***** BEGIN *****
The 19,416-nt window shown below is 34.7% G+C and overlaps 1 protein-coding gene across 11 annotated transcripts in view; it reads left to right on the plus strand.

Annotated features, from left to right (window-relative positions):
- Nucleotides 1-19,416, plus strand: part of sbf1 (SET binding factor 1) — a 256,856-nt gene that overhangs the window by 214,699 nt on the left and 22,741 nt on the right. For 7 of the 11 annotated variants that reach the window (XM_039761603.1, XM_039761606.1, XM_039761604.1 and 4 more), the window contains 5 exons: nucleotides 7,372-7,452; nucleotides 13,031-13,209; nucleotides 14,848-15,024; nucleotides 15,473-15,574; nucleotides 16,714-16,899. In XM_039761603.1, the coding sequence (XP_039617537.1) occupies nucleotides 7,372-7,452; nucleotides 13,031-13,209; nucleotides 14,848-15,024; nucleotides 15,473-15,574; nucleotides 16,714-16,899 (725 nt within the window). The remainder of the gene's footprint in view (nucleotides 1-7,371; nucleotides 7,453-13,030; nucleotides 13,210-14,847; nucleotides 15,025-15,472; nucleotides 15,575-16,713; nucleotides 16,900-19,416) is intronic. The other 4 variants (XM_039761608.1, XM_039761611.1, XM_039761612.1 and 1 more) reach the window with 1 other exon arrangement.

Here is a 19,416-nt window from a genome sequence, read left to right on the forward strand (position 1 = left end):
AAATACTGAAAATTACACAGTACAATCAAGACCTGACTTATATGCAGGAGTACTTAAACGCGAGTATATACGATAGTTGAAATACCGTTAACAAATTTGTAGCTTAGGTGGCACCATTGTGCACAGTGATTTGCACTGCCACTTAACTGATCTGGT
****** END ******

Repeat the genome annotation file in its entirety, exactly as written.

The 19,416-nt window shown below is 34.7% G+C and overlaps 1 protein-coding gene across 11 annotated transcripts in view; it reads left to right on the plus strand.

Annotated features, from left to right (window-relative positions):
- Nucleotides 1-19,416, plus strand: part of sbf1 (SET binding factor 1) — a 256,856-nt gene that overhangs the window by 214,699 nt on the left and 22,741 nt on the right. For 7 of the 11 annotated variants that reach the window (XM_039761603.1, XM_039761606.1, XM_039761604.1 and 4 more), the window contains 5 exons: nucleotides 7,372-7,452; nucleotides 13,031-13,209; nucleotides 14,848-15,024; nucleotides 15,473-15,574; nucleotides 16,714-16,899. In XM_039761603.1, the coding sequence (XP_039617537.1) occupies nucleotides 7,372-7,452; nucleotides 13,031-13,209; nucleotides 14,848-15,024; nucleotides 15,473-15,574; nucleotides 16,714-16,899 (725 nt within the window). The remainder of the gene's footprint in view (nucleotides 1-7,371; nucleotides 7,453-13,030; nucleotides 13,210-14,847; nucleotides 15,025-15,472; nucleotides 15,575-16,713; nucleotides 16,900-19,416) is intronic. The other 4 variants (XM_039761608.1, XM_039761611.1, XM_039761612.1 and 1 more) reach the window with 1 other exon arrangement.

Here is a 19,416-nt window from a genome sequence, read left to right on the forward strand (position 1 = left end):
AAATACTGAAAATTACACAGTACAATCAAGACCTGACTTATATGCAGGAGTACTTAAACGCGAGTATATACGATAGTTGAAATACCGTTAACAAATTTGTAGCTTAGGTGGCACCATTGTGCACAGTGATTTGCACTGCCACTTAACTGATCTGGT